In a market where it can be hard to discern a legitimate business out from the crowd, one last thing to consider is the business practices of the photographer or studio you hire.
What happens if baby is born early or late (as they usually are)? Can the photographer get you in early or reschedule you to a later date. Newborn photographers are often more highly priced because they need to maintain flexibility in their schedule to move around their newborn sessions. Rather than jam-packing our schedule, we must limit the number of sessions we take each week to ensure each newborn is photographed within the first two weeks of life.
What is the general timeline for a session? How long will it take to see your final gallery, create birth announcements, receive your printed album? How long will it take for someone to get back to you if you call? I know it takes me a staff of 4 people full time to manage 6-7 sessions a week and maintain the level of customer service and quality of product that I am proud of. While it does take time to edit, design and produce orders, it shouldn’t take 6 months to receive an album, and you wouldn’t want birth announcements going out when baby is 5 months old. Not everyone needs a staff, but if you hire someone who shoots high quantity at low prices, know that you may sacrifice some level of quality and service.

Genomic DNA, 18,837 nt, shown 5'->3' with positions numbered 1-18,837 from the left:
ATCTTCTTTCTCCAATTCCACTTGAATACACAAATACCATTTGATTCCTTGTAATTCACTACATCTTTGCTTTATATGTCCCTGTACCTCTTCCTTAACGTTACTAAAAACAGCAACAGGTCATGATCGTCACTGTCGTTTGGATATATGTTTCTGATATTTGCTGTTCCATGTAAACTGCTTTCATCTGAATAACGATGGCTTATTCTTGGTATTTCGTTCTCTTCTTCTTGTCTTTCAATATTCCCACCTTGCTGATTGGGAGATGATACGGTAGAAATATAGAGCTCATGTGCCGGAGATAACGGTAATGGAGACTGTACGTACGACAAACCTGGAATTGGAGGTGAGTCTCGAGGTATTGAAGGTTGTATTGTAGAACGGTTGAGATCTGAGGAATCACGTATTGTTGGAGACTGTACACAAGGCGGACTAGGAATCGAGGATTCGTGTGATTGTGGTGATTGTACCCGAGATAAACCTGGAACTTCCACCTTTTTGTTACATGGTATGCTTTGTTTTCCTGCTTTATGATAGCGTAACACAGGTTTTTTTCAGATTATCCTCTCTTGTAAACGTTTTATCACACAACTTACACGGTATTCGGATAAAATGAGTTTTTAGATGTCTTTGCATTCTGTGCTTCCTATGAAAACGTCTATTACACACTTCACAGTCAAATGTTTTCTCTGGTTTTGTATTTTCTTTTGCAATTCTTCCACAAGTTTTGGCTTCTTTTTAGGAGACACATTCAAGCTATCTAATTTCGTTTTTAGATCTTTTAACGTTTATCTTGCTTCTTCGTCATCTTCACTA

Do you sign a business contract before the session? A photographer’s contract protects you as much as it protects them. A contract should outline all of the photographer’s business policies and be signed and agreed upon before your session date. And please, take time to read the contract and all of the policies before you sign the dotted line!